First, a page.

Hello dear Father Angelo,
This is Massimo. We have already got to know each other some time ago.
First, I would like to thank you for the work you carry out through the Dominican friends’ website. Your clear and comprehensive answers, that always provide scripture references, have already dispelled many doubts of mine. I would like to take the opportunity to ask you a question: you often mention the “extraordinary ways of salvation”: which are they? Could you give me some scripture references?
Best regards and thank you in advance.
The priest’s answer
1. The Sacred Scripture does not talk explicitly of the extraordinary ways of salvation.
In the first place, it is appropriate to remember that the ordinary ways of salvation are the Sacraments, first and foremost Baptism.
As a matter of fact, Jesus said: “Amen, amen, I say to you, no one can enter the kingdom of God without being born of water and Spirit”. (Jn 3:5).
Water and Spirit point to the external and visible element of the incorporation into Christ, and to the interior and invisible one, respectively.
We adhere to Christ through the Church, with whom Christ identifies Himself: (cf. the words addressed to Saint Paul at the moment of his conversion: “Saul, Saul, why are you persecuting me?” (Acts, 9:4): He did not say: “why are you persecuting the Church”; he said: “why are you persecuting me”).
Within the ecclesiastical communion, Jesus enlightens everyone with His truth, gives life through the grace of the sacraments and guides safely to Heaven.
2. Nevertheless, joining the Church materially is not enough to be saved.
Unfortunately, this is what Jehovah’s Witnesses, Evangelicals and many Protestants believe. In a similar manner, Muslims believe that professing Islam is enough to go to Heaven, regardless of whether the behavior complies with human and divine law or not.
In fact, the life given by the Spirit is also necessary. The Spirit acts by means of sanctifying grace, that purifies and makes holy.
Grace is communicated for certain in the Sacraments, if those who receive them do not put obstacles in the way.
3. On the other hand, many people do not know Jesus Christ yet because they have not had a proper announcement.
How can they be saved?
Here is how the question of the extraordinary ways of salvation comes into play.
The Sacred Scripture hints at them in several places.
4. First, we can find a clue in the First Letter of Saint Paul to Timothy: “God our savior wills everyone to be saved and to come to knowledge of the truth” (1 Tim 2:3–4).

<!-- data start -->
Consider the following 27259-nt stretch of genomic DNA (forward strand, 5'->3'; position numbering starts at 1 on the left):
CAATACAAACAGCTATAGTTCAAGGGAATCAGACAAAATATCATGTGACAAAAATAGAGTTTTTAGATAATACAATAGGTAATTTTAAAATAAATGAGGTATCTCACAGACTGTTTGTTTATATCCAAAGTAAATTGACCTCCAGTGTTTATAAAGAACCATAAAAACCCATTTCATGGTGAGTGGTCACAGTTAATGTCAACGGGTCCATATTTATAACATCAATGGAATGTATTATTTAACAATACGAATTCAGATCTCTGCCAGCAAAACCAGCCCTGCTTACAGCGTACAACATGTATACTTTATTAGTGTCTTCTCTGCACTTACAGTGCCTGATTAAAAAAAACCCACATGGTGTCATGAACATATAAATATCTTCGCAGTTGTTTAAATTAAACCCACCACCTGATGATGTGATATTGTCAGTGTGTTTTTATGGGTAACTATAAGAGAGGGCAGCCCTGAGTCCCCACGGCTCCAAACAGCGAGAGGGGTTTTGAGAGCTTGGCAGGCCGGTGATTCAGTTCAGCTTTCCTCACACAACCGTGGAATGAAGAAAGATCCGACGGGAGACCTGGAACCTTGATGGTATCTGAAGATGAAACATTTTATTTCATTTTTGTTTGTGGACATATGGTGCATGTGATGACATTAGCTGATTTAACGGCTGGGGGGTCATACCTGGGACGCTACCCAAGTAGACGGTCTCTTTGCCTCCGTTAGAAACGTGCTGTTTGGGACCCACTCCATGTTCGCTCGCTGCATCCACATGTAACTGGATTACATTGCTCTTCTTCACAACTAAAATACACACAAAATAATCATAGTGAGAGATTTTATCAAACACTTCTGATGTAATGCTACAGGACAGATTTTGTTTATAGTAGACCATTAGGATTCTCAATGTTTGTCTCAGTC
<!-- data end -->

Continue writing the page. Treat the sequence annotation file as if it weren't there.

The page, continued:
Since God wills everyone to be saved, he must offer the grace without which it is impossible to become adopted children of God.
In which way does He communicate grace?
Through ways we do not know, but that are, nevertheless, certain, because God the savior wills everyone to be saved.
5. Another relevant statement is to be found in the Second Epistle of Peter: “[The Lord] is patient with you, not wishing that any should perish but that all should come to repentance” (2 Pet 3:9)
Since we perish only when we are deprived of grace, which is the ‘wedding garment’ mentioned in Mt. 22:12, hence it is clear that the Lord offers this vestment to everyone. If He did not, His wish to save every soul would be contradictory.
6. The Gospel according to John should also be mentioned: “The true light, which enlightens everyone, was coming into the world” (Jn. 1:9)
First, there is the natural light of human reason, through which man can achieve the knowledge of God’s existence and of natural law (the Ten Commandments). Additionally, He enlightens through the light of an embryonic, although supernatural, faith, corresponding to what is required by God Himself in the Epistle to the Hebrews: “without faith it is impossible to please him, for anyone who approaches God must believe that he exists and that he rewards those who seek him” (Heb 11:6).
This is how He enlightens: revealing Himself as Creator and legislator and presenting Himself as judge and prize.
7. A further instance of this can be found in the Acts of the Apostles, specifically in the famous sermon delivered by the Apostle Paul at the Areopagus in Athens:
‘[God] indeed is not far from any one of us. For “in him we live and move and have our being”, as even some of your poets have said, “for we too are his offspring” ’ (Acts, 17:27–28).
“Because he is found by those who test him not, and he manifests himself to those who do not disbelieve him” (Wis 1:2).
Those who put Him to the test are those who, through sin, erect obstacles to the knowledge of Him.
We could go on, but I think these statements are already sufficient.
I wish you all the best, I remember you in my prayers to the Lord and I bless you.
Translated by Alessandra N.
Verified by Tom D.